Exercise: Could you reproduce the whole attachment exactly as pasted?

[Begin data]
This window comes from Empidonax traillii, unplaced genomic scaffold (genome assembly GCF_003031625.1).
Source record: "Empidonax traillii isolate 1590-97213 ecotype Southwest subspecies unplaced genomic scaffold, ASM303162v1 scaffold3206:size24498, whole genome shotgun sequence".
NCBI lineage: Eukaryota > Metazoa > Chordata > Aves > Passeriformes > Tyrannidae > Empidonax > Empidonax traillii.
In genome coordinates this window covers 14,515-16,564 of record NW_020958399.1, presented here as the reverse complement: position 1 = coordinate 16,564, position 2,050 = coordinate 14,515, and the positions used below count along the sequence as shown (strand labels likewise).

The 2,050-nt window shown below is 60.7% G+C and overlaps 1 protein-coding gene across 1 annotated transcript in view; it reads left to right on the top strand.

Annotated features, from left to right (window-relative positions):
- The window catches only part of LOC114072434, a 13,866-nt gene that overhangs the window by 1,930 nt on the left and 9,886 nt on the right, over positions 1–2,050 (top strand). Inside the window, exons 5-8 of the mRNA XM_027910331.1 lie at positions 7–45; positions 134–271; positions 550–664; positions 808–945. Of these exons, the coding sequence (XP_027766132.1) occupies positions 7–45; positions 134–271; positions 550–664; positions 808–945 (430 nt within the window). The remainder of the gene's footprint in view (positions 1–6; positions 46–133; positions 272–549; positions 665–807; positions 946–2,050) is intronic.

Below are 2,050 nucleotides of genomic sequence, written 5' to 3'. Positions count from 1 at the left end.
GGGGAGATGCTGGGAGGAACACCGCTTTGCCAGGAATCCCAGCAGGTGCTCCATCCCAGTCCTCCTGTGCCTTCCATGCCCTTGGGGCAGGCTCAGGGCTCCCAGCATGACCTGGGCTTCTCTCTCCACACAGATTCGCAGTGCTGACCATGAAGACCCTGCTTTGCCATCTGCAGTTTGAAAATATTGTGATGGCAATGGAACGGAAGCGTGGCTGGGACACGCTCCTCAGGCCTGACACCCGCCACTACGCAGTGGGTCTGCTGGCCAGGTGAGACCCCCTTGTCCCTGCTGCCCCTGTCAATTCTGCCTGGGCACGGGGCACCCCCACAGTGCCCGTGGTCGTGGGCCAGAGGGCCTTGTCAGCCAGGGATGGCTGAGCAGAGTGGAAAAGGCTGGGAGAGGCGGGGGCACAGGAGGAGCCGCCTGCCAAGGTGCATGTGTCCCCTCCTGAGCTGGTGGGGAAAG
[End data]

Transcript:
This window comes from Empidonax traillii, unplaced genomic scaffold (genome assembly GCF_003031625.1).
Source record: "Empidonax traillii isolate 1590-97213 ecotype Southwest subspecies unplaced genomic scaffold, ASM303162v1 scaffold3206:size24498, whole genome shotgun sequence".
NCBI lineage: Eukaryota > Metazoa > Chordata > Aves > Passeriformes > Tyrannidae > Empidonax > Empidonax traillii.
In genome coordinates this window covers 14,515-16,564 of record NW_020958399.1, presented here as the reverse complement: position 1 = coordinate 16,564, position 2,050 = coordinate 14,515, and the positions used below count along the sequence as shown (strand labels likewise).

The 2,050-nt window shown below is 60.7% G+C and overlaps 1 protein-coding gene across 1 annotated transcript in view; it reads left to right on the top strand.

Annotated features, from left to right (window-relative positions):
- The window catches only part of LOC114072434, a 13,866-nt gene that overhangs the window by 1,930 nt on the left and 9,886 nt on the right, over positions 1–2,050 (top strand). Inside the window, exons 5-8 of the mRNA XM_027910331.1 lie at positions 7–45; positions 134–271; positions 550–664; positions 808–945. Of these exons, the coding sequence (XP_027766132.1) occupies positions 7–45; positions 134–271; positions 550–664; positions 808–945 (430 nt within the window). The remainder of the gene's footprint in view (positions 1–6; positions 46–133; positions 272–549; positions 665–807; positions 946–2,050) is intronic.

Below are 2,050 nucleotides of genomic sequence, written 5' to 3'. Positions count from 1 at the left end.
GGGGAGATGCTGGGAGGAACACCGCTTTGCCAGGAATCCCAGCAGGTGCTCCATCCCAGTCCTCCTGTGCCTTCCATGCCCTTGGGGCAGGCTCAGGGCTCCCAGCATGACCTGGGCTTCTCTCTCCACACAGATTCGCAGTGCTGACCATGAAGACCCTGCTTTGCCATCTGCAGTTTGAAAATATTGTGATGGCAATGGAACGGAAGCGTGGCTGGGACACGCTCCTCAGGCCTGACACCCGCCACTACGCAGTGGGTCTGCTGGCCAGGTGAGACCCCCTTGTCCCTGCTGCCCCTGTCAATTCTGCCTGGGCACGGGGCACCCCCACAGTGCCCGTGGTCGTGGGCCAGAGGGCCTTGTCAGCCAGGGATGGCTGAGCAGAGTGGAAAAGGCTGGGAGAGGCGGGGGCACAGGAGGAGCCGCCTGCCAAGGTGCATGTGTCCCCTCCTGAGCTGGTGGGGAAAG